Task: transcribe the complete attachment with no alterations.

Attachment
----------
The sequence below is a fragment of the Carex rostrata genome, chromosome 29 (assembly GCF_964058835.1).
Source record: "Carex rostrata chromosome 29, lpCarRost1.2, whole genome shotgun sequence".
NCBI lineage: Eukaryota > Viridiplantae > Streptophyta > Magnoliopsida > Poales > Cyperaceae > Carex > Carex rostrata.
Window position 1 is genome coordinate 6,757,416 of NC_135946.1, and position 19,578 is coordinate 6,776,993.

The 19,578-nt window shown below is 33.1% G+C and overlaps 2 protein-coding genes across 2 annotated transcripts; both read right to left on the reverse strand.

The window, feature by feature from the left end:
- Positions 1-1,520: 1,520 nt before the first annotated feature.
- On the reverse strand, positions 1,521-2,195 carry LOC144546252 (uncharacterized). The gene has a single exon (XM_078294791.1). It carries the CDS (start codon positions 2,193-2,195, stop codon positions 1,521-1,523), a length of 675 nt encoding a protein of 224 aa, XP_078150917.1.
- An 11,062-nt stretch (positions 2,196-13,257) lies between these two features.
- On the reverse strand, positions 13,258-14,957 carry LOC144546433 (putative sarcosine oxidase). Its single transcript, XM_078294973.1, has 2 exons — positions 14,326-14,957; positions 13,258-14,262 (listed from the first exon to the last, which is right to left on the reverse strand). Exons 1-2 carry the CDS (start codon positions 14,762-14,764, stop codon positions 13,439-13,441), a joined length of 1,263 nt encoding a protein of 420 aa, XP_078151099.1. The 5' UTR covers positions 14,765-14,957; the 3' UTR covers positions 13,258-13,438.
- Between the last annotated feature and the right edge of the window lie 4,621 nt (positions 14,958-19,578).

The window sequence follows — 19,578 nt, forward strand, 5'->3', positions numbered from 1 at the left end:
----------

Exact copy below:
The sequence below is a fragment of the Carex rostrata genome, chromosome 29 (assembly GCF_964058835.1).
Source record: "Carex rostrata chromosome 29, lpCarRost1.2, whole genome shotgun sequence".
NCBI lineage: Eukaryota > Viridiplantae > Streptophyta > Magnoliopsida > Poales > Cyperaceae > Carex > Carex rostrata.
Window position 1 is genome coordinate 6,757,416 of NC_135946.1, and position 19,578 is coordinate 6,776,993.

The 19,578-nt window shown below is 33.1% G+C and overlaps 2 protein-coding genes across 2 annotated transcripts; both read right to left on the reverse strand.

The window, feature by feature from the left end:
- Positions 1-1,520: 1,520 nt before the first annotated feature.
- On the reverse strand, positions 1,521-2,195 carry LOC144546252 (uncharacterized). The gene has a single exon (XM_078294791.1). It carries the CDS (start codon positions 2,193-2,195, stop codon positions 1,521-1,523), a length of 675 nt encoding a protein of 224 aa, XP_078150917.1.
- An 11,062-nt stretch (positions 2,196-13,257) lies between these two features.
- On the reverse strand, positions 13,258-14,957 carry LOC144546433 (putative sarcosine oxidase). Its single transcript, XM_078294973.1, has 2 exons — positions 14,326-14,957; positions 13,258-14,262 (listed from the first exon to the last, which is right to left on the reverse strand). Exons 1-2 carry the CDS (start codon positions 14,762-14,764, stop codon positions 13,439-13,441), a joined length of 1,263 nt encoding a protein of 420 aa, XP_078151099.1. The 5' UTR covers positions 14,765-14,957; the 3' UTR covers positions 13,258-13,438.
- Between the last annotated feature and the right edge of the window lie 4,621 nt (positions 14,958-19,578).

The window sequence follows — 19,578 nt, forward strand, 5'->3', positions numbered from 1 at the left end: